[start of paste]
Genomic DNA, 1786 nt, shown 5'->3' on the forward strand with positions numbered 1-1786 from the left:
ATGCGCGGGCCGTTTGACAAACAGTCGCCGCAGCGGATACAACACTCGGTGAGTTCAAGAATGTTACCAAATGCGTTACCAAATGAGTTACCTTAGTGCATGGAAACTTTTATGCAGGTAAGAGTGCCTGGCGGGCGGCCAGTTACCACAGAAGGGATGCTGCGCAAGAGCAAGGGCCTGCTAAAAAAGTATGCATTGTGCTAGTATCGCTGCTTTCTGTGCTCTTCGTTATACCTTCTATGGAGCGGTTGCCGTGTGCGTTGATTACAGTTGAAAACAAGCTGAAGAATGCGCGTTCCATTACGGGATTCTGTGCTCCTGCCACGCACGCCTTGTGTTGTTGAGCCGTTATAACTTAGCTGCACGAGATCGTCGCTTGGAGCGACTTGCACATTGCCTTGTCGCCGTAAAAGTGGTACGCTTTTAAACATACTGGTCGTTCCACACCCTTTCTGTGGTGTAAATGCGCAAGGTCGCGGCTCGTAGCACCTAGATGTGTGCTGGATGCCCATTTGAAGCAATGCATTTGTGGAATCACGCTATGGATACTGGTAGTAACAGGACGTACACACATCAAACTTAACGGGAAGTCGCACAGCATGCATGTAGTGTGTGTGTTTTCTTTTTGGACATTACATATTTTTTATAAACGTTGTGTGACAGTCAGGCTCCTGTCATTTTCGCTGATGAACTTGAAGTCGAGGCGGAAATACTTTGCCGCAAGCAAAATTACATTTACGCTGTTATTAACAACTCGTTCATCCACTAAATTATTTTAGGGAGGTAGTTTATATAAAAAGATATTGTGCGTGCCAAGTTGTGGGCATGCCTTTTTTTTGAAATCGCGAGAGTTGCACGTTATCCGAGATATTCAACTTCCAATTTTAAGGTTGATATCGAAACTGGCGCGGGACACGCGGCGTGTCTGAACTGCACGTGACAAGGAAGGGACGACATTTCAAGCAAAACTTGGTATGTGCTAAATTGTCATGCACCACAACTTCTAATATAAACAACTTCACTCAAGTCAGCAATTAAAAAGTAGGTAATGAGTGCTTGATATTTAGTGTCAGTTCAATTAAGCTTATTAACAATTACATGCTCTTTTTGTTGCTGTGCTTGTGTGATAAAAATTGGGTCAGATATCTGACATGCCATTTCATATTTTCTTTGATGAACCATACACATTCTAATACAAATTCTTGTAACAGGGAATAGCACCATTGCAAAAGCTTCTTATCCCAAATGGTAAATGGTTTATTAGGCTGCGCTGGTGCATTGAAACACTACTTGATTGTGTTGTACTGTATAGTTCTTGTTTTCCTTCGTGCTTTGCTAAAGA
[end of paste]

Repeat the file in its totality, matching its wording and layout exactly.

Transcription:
Genomic DNA, 1786 nt, shown 5'->3' on the forward strand with positions numbered 1-1786 from the left:
ATGCGCGGGCCGTTTGACAAACAGTCGCCGCAGCGGATACAACACTCGGTGAGTTCAAGAATGTTACCAAATGCGTTACCAAATGAGTTACCTTAGTGCATGGAAACTTTTATGCAGGTAAGAGTGCCTGGCGGGCGGCCAGTTACCACAGAAGGGATGCTGCGCAAGAGCAAGGGCCTGCTAAAAAAGTATGCATTGTGCTAGTATCGCTGCTTTCTGTGCTCTTCGTTATACCTTCTATGGAGCGGTTGCCGTGTGCGTTGATTACAGTTGAAAACAAGCTGAAGAATGCGCGTTCCATTACGGGATTCTGTGCTCCTGCCACGCACGCCTTGTGTTGTTGAGCCGTTATAACTTAGCTGCACGAGATCGTCGCTTGGAGCGACTTGCACATTGCCTTGTCGCCGTAAAAGTGGTACGCTTTTAAACATACTGGTCGTTCCACACCCTTTCTGTGGTGTAAATGCGCAAGGTCGCGGCTCGTAGCACCTAGATGTGTGCTGGATGCCCATTTGAAGCAATGCATTTGTGGAATCACGCTATGGATACTGGTAGTAACAGGACGTACACACATCAAACTTAACGGGAAGTCGCACAGCATGCATGTAGTGTGTGTGTTTTCTTTTTGGACATTACATATTTTTTATAAACGTTGTGTGACAGTCAGGCTCCTGTCATTTTCGCTGATGAACTTGAAGTCGAGGCGGAAATACTTTGCCGCAAGCAAAATTACATTTACGCTGTTATTAACAACTCGTTCATCCACTAAATTATTTTAGGGAGGTAGTTTATATAAAAAGATATTGTGCGTGCCAAGTTGTGGGCATGCCTTTTTTTTGAAATCGCGAGAGTTGCACGTTATCCGAGATATTCAACTTCCAATTTTAAGGTTGATATCGAAACTGGCGCGGGACACGCGGCGTGTCTGAACTGCACGTGACAAGGAAGGGACGACATTTCAAGCAAAACTTGGTATGTGCTAAATTGTCATGCACCACAACTTCTAATATAAACAACTTCACTCAAGTCAGCAATTAAAAAGTAGGTAATGAGTGCTTGATATTTAGTGTCAGTTCAATTAAGCTTATTAACAATTACATGCTCTTTTTGTTGCTGTGCTTGTGTGATAAAAATTGGGTCAGATATCTGACATGCCATTTCATATTTTCTTTGATGAACCATACACATTCTAATACAAATTCTTGTAACAGGGAATAGCACCATTGCAAAAGCTTCTTATCCCAAATGGTAAATGGTTTATTAGGCTGCGCTGGTGCATTGAAACACTACTTGATTGTGTTGTACTGTATAGTTCTTGTTTTCCTTCGTGCTTTGCTAAAGA